* * * *

4. How I Resolved All This For My Practice

In childhood, we are "Done To." External forces hurt or help us. External forces move our world and our lives.

When we grow up ( if we ever do ), we replace this infantile approach with something completely different. We come to see that complex forces within us, far below what we can see, are arranging our passage through life, and indeed much of what happens to us from the so called outside world.

We end up asking the question, "What has my unconscious arranged for me this time?"

Unfortunately, those of us who seek treatment are never fully mature. We suffer from what might be called, "Multiple Yes and No." Layer after layer of us downward into the depths of our being, says, "Yes, I want therapy," Layer after layer of us downward, into the depths of our being says, "No, I do not want therapy." And floating around between the layers is an agonized child crying, "Make me better!"

High speed, high impact therapy, such as a deep feeling oriented intensive, stands a greater chance of getting someone deeply into their pain than a less intensive experience. Where the patient is genuinely ready to break apart, and the decision is as mature as it can be all things considered, a primal intensive is probably the most profound and healing journey available on this earth. There just isn't anything even approaching its healing power.

No one before experiencing it, can ever really know what it will be like. Everyone involved moves on an act of faith. Everyone takes a risk.

Is there any way around this problem of uninformed risk? Is there any way that a solo practitioner can hope to handle all the issues we are raising? Some time around 1980, I decided to try.

The truth of the matter is, I began lying people down in my own primal room and started asking them to stay with their feelings because I had no choice. I realized from my own work, that anything less was a lie. Just as we can't go backwards in our own growth, we can't go backwards in what we offer others. To do so is a betrayal, so huge, that the entire self becomes crippled by it.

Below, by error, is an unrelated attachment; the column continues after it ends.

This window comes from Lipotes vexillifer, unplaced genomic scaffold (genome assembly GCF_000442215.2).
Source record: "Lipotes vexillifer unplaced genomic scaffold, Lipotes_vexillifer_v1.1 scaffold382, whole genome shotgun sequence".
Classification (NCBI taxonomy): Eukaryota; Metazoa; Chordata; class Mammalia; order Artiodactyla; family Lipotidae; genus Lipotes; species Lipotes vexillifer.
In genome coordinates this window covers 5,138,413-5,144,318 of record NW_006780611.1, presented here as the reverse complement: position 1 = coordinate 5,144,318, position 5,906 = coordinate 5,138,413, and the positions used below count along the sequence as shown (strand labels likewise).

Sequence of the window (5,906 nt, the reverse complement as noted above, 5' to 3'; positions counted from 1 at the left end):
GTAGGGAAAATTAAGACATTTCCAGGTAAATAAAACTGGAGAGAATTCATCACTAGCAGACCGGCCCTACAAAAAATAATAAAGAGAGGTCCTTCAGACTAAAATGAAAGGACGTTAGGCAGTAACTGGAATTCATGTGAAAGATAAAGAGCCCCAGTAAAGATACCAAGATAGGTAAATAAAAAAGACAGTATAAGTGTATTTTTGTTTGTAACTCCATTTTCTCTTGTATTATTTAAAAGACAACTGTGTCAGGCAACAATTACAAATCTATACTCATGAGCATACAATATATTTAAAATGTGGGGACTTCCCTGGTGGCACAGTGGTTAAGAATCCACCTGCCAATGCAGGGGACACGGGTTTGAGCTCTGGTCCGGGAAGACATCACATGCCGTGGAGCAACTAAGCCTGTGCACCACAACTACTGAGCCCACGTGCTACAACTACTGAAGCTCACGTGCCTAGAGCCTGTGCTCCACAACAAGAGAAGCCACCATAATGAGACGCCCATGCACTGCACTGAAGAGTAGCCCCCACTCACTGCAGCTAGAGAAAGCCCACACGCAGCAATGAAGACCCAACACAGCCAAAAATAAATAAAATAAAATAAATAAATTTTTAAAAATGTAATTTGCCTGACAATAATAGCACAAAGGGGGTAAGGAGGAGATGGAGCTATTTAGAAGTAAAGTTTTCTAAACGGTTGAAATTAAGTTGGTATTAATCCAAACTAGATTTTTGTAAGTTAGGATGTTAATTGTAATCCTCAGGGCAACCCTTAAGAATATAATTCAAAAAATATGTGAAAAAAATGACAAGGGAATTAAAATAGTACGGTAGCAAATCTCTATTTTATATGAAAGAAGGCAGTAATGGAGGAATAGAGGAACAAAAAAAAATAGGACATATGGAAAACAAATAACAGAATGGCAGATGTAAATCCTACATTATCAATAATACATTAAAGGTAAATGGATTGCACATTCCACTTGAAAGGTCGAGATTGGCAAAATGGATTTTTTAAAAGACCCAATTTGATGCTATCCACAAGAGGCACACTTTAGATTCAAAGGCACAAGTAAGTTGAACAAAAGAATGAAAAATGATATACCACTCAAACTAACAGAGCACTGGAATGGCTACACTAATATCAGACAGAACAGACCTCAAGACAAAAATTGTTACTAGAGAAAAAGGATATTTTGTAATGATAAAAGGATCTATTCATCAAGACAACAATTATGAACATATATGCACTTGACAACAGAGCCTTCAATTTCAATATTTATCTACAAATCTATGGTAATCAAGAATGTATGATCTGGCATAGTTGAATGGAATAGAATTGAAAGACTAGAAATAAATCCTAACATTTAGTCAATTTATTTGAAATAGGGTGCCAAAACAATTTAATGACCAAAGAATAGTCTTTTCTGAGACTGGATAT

This was the only therapy, that I knew of, which gave permission for growth, on a level so deep, that it touched, shifted, and healed the very foundations of the body and mind. Everything else, paled in comparison. I knew that, at last, I had come home.

I also knew that I could not offer it in the same way that it had been offered to me. I could not possibly provide unlimited emergency coverage to the thirty or so people in my practice at any given time. Even the six therapists at work in Mary Lou's practice seemed at the five-year point to be burning out and withdrawing from therapy altogether. And I had twenty years to go.

I remember how fearful I felt when I decided to cut across the two great authority systems in my professional life; the first being, all the classical psychotherapy teaching I had received in the hospitals where I was trained. This included five thousand hours of supervision with more than ten different teaching psychiatrists, ranging from the eclectic general psychiatrists who ran the hospital wards, where I did my four years of residency training, to the most senior teaching psychoanalysts in Toronto at that time. Not to mention seven years of private practice with extra work in encounter groups and Gestalt Training, plus teaching posts in two major Universities as a visiting consultant.

The second major authority that I decided to cut across, was the very classical primal system I had just been through.

So there I was, very, very afraid, but determined to have a therapy practice that was within my health limits and didn't withhold the feeling orientation that I now felt was so vital to healing.

Therefore, what I offered was this: I would see anyone routinely once, twice, or three times a week for therapy sessions given in a primal room, in sessions which lasted an hour to an hour and a half. I told everyone that I was permanently on call, but I asked them to try and restrict their work with me to their week-day hours.